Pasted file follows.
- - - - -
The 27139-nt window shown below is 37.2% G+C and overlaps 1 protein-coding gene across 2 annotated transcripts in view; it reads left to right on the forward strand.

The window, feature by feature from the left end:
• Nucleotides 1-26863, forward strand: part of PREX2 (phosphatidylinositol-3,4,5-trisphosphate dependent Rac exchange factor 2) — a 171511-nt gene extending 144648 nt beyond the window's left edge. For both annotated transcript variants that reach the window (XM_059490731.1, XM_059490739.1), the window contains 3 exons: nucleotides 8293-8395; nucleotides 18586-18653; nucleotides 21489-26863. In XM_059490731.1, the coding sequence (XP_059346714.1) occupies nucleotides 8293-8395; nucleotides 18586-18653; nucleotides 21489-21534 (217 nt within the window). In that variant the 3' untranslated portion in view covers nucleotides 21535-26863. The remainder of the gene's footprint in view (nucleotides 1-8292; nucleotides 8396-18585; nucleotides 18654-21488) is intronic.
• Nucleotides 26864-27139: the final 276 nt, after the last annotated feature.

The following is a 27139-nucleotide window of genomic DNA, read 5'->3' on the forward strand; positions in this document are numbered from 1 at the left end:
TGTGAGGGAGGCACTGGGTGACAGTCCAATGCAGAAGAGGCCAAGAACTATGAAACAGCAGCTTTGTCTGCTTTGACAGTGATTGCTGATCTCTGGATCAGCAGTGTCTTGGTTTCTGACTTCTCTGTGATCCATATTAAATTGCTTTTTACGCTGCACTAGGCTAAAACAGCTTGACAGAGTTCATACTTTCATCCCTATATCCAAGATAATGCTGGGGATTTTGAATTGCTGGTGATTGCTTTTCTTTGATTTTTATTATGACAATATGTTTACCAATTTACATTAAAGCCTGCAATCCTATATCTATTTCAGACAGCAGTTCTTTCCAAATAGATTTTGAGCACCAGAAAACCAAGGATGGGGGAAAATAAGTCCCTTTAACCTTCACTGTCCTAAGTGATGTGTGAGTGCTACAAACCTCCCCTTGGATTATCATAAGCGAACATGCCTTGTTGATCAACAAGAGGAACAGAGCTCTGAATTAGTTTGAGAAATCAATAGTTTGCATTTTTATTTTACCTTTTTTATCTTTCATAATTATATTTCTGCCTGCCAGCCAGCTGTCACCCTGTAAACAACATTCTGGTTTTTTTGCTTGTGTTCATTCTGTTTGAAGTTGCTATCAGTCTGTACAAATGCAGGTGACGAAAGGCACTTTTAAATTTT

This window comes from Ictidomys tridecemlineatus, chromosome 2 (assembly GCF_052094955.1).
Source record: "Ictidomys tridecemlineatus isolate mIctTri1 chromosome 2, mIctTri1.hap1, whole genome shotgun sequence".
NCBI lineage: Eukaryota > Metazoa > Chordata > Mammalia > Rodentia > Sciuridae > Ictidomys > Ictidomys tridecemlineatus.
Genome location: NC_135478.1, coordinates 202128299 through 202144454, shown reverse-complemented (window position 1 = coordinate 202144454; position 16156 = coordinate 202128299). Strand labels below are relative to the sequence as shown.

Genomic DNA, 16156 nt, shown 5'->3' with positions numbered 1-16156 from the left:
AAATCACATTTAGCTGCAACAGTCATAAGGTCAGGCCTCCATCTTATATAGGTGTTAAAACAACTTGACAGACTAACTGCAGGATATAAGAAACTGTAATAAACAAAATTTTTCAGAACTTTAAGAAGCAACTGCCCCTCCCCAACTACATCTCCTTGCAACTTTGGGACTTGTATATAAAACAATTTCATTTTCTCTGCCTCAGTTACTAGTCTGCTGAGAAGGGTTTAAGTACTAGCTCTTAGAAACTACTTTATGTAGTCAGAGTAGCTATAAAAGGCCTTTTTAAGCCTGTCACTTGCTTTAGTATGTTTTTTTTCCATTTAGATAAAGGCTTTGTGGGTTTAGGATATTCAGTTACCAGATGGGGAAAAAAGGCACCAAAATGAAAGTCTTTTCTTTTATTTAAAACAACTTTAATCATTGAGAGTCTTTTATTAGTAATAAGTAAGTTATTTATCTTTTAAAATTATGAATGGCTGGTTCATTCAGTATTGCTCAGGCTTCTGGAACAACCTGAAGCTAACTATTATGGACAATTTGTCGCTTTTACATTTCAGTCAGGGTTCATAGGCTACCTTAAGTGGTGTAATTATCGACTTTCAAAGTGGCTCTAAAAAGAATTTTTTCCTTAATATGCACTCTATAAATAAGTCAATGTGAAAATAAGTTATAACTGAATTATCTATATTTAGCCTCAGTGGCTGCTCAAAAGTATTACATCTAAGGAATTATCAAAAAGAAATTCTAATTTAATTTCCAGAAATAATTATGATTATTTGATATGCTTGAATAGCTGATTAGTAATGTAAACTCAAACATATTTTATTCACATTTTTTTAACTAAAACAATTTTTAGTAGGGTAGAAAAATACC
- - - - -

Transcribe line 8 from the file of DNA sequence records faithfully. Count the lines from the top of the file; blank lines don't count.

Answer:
Source record: "Ictidomys tridecemlineatus isolate mIctTri1 chromosome 2, mIctTri1.hap1, whole genome shotgun sequence".